Has Congress Become Window Dressing?

by James Glaser
April 4, 2006

Back in high school I took a class called Civics. It was a far ranging course that covered everything from American government to how to balance a check book. That course is probably obsolete today, but it was a good class for me, and I even retained a bit of the knowledge gained there.

I remember being taught how it was our Congress in Washington who wrote our federal laws, and that the President needed to sign the finished product to have it become an official law of the country. Both Houses, the Senate and the House of Representatives would pass a bill, then they would have a committee made up of members from both bodies work out the wording so that one bill could be sent to the President with wording accepted by the whole legislature.

The President then could sign the bill and make it the law of the land or he could veto it and send it back to the House and Senate. Even without signing the bill the Legislature could over ride the President and with two thirds of both houses voting for that bill again, it could then become law without the President's signature.

I am sure Washington has made this process way more complicated since I was in high school, but what I have given you is pretty much the gist of it.

Now a days it isn't only Congress that creates the Bills that may become law. Now Lobbyists write bills for whoever pays them and they get a congressman or woman to put their name on it. (somehow campaign money is now involved in this process) Also the White House can submit a bill, maybe they always could, but now you hear about that route more and more.

Vice President Dick Cheney had a secret meetings with energy industry officials and they hammered out an energy bill which became the law of the land (That law was a huge financial gain for the industry) Still today we don't know who was at those meetings nor what was debated... like I said, they were secret meetings.

Right after the 9/11 attack the White house had the Patriot Act all ready to go, and submitted it to Congress. The bill had hundreds of pages of rules, and Congress didn't even have copies of it to read before they voted and passed it on for the President to sign. The only thing they did right was to put in a sunset clause, and this year they had to revote on it. It passed again, but not exactly like the President wanted.

So what did George Bush do? Charlie Savage of the Boston Globe wrote on March 24, 2006, "When President Bush signed the reauthorization of the USA Patriot Act this month, he included an addendum saying that he did not feel obliged to obey requirements that he inform Congress about how the FBI was using the act's expanded police powers."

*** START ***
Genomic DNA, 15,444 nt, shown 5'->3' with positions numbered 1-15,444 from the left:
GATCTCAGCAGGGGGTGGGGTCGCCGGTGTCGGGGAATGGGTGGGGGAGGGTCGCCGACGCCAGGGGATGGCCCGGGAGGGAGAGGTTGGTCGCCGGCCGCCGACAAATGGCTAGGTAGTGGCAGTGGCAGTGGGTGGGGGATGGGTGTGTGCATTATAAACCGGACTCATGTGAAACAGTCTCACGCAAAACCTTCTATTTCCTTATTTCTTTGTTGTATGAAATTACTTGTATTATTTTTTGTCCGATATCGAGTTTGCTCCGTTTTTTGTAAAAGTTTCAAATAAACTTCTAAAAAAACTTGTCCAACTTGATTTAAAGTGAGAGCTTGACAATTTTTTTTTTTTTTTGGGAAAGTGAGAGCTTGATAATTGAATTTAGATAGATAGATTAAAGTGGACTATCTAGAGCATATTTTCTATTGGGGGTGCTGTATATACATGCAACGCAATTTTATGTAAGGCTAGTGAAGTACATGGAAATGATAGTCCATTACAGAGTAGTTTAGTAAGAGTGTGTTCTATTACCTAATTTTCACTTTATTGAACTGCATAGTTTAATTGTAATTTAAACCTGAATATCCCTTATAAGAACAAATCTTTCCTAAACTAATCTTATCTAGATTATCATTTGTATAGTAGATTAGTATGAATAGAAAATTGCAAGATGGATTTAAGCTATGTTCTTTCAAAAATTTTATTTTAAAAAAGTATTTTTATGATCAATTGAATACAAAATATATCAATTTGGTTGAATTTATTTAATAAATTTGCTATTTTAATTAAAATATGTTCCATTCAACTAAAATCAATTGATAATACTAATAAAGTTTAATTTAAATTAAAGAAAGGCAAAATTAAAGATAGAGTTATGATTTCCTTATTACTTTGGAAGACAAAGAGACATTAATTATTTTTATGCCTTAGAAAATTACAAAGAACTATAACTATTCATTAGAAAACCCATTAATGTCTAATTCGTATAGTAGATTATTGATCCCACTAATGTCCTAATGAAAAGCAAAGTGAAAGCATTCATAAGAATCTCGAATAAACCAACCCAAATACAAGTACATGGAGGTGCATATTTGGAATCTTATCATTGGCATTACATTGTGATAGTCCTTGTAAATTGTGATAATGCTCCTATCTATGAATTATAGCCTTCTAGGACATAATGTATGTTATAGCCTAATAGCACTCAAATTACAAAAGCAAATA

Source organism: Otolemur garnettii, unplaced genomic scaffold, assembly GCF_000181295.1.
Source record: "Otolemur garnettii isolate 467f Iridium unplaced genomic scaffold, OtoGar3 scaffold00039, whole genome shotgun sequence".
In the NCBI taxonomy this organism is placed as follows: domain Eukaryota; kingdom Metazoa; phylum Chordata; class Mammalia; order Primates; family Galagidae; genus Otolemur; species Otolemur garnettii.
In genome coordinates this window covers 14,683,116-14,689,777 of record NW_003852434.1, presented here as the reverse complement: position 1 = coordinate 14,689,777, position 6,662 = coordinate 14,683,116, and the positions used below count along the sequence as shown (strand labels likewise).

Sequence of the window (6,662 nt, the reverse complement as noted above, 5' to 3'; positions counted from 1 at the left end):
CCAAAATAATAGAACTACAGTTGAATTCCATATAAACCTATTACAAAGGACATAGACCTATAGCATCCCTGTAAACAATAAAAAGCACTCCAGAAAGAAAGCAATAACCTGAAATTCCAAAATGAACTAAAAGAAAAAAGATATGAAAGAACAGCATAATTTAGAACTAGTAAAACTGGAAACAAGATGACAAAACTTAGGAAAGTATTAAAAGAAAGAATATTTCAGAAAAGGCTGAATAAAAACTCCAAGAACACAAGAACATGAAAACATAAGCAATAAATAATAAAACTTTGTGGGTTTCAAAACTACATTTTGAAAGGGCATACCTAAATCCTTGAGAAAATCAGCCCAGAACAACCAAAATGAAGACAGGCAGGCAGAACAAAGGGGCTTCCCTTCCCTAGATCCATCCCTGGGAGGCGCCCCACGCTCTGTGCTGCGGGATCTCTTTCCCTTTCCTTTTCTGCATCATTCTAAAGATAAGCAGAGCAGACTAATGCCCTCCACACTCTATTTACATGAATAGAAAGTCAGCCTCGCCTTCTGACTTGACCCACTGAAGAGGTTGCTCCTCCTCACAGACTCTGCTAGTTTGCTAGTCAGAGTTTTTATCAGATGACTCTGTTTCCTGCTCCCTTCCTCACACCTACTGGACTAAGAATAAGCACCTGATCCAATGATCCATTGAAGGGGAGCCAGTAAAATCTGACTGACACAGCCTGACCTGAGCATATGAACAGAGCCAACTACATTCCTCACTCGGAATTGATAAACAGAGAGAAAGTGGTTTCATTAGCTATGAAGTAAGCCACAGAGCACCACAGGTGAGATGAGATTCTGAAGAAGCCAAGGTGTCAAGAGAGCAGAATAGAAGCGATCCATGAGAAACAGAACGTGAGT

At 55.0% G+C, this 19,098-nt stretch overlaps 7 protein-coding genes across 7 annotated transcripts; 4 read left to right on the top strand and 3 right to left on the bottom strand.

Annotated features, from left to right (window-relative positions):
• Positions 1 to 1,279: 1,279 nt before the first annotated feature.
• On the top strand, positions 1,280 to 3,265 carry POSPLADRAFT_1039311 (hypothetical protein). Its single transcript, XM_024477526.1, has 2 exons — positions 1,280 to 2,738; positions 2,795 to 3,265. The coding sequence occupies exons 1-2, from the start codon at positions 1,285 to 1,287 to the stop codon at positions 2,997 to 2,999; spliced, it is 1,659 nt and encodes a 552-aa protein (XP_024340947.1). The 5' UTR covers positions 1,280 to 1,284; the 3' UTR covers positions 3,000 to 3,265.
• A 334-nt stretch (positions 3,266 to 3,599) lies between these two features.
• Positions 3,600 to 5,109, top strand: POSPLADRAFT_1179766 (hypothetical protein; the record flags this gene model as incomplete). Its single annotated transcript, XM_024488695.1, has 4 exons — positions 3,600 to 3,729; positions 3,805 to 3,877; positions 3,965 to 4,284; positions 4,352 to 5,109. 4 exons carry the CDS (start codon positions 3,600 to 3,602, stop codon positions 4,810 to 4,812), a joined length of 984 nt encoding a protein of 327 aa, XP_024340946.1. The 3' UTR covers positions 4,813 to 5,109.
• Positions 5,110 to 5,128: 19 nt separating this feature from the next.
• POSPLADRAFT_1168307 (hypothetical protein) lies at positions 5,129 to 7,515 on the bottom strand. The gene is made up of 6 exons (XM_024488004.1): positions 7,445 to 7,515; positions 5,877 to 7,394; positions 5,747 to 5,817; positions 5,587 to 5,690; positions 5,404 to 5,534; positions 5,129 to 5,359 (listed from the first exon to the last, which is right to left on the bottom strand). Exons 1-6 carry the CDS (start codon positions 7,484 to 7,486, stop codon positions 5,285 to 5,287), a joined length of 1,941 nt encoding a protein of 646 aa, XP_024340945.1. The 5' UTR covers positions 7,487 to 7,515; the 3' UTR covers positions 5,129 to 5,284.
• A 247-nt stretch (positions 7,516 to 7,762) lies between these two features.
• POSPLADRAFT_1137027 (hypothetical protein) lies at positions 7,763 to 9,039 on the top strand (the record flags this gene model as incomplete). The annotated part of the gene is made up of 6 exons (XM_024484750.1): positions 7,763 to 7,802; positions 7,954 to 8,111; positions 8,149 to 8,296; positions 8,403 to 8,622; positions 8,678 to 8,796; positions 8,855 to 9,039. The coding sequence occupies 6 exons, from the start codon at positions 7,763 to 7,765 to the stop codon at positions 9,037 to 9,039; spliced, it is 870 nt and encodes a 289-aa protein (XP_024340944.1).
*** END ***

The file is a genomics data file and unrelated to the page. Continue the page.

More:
Congress passes a law and sends it on to the President. The President doesn't like the way the law was written, so instead of using his veto power, he just changes the law the way he thinks is best, and to hell with what the Congress passes. Congress sit on its thumbs and the President gets his way.

The Denver Post writes in an editorial of April 2nd, "Maybe being president just goes to your head. Why else is George Bush signing bills into law accompanied by statements suggesting he can ignore certain provisions if he chooses?"

The Post went on with, "Last year, Congress passed a law outlawing the torture of detainees in U.S. custody. Bush signed the legislation even though Congress did not include a provision he wanted giving the president the power to waive the torture ban. But never mind. His signing statement suggested he could bypass the law anyway, prompting Senate Democratic leader Harry Ried to say 'President Bush continues to believe he's above the law and above the Constitution."

When the president of the United States decides that he can pick and choose which laws he will obey, why have a Congress? Especially a Congress like the one we have now that sits there and watches the President do as he wishes.

If George Bush can flaunt our laws any way he wants, we have a dictatorship, and Congress is just window dressing.

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